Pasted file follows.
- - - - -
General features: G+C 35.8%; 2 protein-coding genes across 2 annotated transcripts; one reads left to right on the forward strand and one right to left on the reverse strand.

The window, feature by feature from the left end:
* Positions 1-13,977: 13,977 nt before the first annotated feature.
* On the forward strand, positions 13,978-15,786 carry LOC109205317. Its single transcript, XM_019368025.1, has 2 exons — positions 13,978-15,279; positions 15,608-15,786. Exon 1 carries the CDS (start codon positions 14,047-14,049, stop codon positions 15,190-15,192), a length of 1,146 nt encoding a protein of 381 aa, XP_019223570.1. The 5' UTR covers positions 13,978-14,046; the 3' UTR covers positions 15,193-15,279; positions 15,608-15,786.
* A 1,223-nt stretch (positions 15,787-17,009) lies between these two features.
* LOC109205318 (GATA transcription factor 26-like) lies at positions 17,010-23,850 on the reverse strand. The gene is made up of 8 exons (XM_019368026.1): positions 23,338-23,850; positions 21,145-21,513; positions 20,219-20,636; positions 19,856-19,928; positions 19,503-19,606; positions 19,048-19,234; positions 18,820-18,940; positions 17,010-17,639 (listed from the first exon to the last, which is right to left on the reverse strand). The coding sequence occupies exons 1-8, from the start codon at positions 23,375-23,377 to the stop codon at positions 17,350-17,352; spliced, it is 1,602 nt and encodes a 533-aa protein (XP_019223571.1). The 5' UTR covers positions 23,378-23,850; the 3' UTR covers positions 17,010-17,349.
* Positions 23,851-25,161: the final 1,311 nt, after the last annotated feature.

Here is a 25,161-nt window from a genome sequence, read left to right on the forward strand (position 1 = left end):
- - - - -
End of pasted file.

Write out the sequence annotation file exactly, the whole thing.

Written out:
General features: G+C 35.8%; 2 protein-coding genes across 2 annotated transcripts; one reads left to right on the forward strand and one right to left on the reverse strand.

The window, feature by feature from the left end:
* Positions 1-13,977: 13,977 nt before the first annotated feature.
* On the forward strand, positions 13,978-15,786 carry LOC109205317. Its single transcript, XM_019368025.1, has 2 exons — positions 13,978-15,279; positions 15,608-15,786. Exon 1 carries the CDS (start codon positions 14,047-14,049, stop codon positions 15,190-15,192), a length of 1,146 nt encoding a protein of 381 aa, XP_019223570.1. The 5' UTR covers positions 13,978-14,046; the 3' UTR covers positions 15,193-15,279; positions 15,608-15,786.
* A 1,223-nt stretch (positions 15,787-17,009) lies between these two features.
* LOC109205318 (GATA transcription factor 26-like) lies at positions 17,010-23,850 on the reverse strand. The gene is made up of 8 exons (XM_019368026.1): positions 23,338-23,850; positions 21,145-21,513; positions 20,219-20,636; positions 19,856-19,928; positions 19,503-19,606; positions 19,048-19,234; positions 18,820-18,940; positions 17,010-17,639 (listed from the first exon to the last, which is right to left on the reverse strand). The coding sequence occupies exons 1-8, from the start codon at positions 23,375-23,377 to the stop codon at positions 17,350-17,352; spliced, it is 1,602 nt and encodes a 533-aa protein (XP_019223571.1). The 5' UTR covers positions 23,378-23,850; the 3' UTR covers positions 17,010-17,349.
* Positions 23,851-25,161: the final 1,311 nt, after the last annotated feature.

Here is a 25,161-nt window from a genome sequence, read left to right on the forward strand (position 1 = left end):